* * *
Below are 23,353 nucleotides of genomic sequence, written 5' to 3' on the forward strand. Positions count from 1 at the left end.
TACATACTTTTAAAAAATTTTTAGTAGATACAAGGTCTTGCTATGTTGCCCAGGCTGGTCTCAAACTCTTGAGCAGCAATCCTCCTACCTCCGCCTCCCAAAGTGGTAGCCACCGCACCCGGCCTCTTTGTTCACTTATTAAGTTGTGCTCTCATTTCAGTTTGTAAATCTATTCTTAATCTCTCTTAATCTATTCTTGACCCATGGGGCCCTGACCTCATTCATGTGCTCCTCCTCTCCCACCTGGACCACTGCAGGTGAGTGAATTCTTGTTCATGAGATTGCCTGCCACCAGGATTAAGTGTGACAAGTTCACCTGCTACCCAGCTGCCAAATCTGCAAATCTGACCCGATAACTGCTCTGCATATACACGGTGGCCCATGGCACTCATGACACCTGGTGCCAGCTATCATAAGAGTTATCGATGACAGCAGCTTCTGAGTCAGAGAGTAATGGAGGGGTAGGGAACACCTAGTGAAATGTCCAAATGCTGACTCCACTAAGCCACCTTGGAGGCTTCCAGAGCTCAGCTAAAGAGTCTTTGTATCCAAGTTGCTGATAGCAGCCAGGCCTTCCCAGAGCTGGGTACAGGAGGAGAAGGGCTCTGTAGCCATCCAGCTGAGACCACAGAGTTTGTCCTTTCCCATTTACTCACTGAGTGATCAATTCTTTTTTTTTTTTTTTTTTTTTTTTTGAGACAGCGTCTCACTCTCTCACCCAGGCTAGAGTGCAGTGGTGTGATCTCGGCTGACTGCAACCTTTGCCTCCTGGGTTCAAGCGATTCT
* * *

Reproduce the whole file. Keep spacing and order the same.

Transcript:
Below are 23,353 nucleotides of genomic sequence, written 5' to 3' on the forward strand. Positions count from 1 at the left end.
TACATACTTTTAAAAAATTTTTAGTAGATACAAGGTCTTGCTATGTTGCCCAGGCTGGTCTCAAACTCTTGAGCAGCAATCCTCCTACCTCCGCCTCCCAAAGTGGTAGCCACCGCACCCGGCCTCTTTGTTCACTTATTAAGTTGTGCTCTCATTTCAGTTTGTAAATCTATTCTTAATCTCTCTTAATCTATTCTTGACCCATGGGGCCCTGACCTCATTCATGTGCTCCTCCTCTCCCACCTGGACCACTGCAGGTGAGTGAATTCTTGTTCATGAGATTGCCTGCCACCAGGATTAAGTGTGACAAGTTCACCTGCTACCCAGCTGCCAAATCTGCAAATCTGACCCGATAACTGCTCTGCATATACACGGTGGCCCATGGCACTCATGACACCTGGTGCCAGCTATCATAAGAGTTATCGATGACAGCAGCTTCTGAGTCAGAGAGTAATGGAGGGGTAGGGAACACCTAGTGAAATGTCCAAATGCTGACTCCACTAAGCCACCTTGGAGGCTTCCAGAGCTCAGCTAAAGAGTCTTTGTATCCAAGTTGCTGATAGCAGCCAGGCCTTCCCAGAGCTGGGTACAGGAGGAGAAGGGCTCTGTAGCCATCCAGCTGAGACCACAGAGTTTGTCCTTTCCCATTTACTCACTGAGTGATCAATTCTTTTTTTTTTTTTTTTTTTTTTTTTGAGACAGCGTCTCACTCTCTCACCCAGGCTAGAGTGCAGTGGTGTGATCTCGGCTGACTGCAACCTTTGCCTCCTGGGTTCAAGCGATTCT